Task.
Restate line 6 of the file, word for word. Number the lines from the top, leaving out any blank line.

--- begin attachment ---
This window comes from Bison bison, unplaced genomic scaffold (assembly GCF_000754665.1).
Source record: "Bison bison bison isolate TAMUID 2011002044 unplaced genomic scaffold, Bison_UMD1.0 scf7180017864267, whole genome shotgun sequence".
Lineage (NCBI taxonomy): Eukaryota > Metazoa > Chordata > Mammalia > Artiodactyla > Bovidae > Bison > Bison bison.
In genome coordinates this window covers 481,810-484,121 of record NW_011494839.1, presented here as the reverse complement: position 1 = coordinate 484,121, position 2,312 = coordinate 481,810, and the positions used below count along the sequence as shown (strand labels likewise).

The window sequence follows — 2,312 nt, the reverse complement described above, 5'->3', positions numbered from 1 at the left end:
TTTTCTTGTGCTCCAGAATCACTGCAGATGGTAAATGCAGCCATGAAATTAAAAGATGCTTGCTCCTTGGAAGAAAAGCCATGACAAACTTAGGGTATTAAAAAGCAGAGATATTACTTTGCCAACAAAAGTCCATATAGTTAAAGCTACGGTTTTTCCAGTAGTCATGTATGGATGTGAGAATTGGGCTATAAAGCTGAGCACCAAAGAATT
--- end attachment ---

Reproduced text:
TTTTCTTGTGCTCCAGAATCACTGCAGATGGTAAATGCAGCCATGAAATTAAAAGATGCTTGCTCCTTGGAAGAAAAGCCATGACAAACTTAGGGTATTAAAAAGCAGAGATATTACTTTGCCAACAAAAGTCCATATAGTTAAAGCTACGGTTTTTCCAGTAGTCATGTATGGATGTGAGAATTGGGCTATAAAGCTGAGCACCAAAGAATT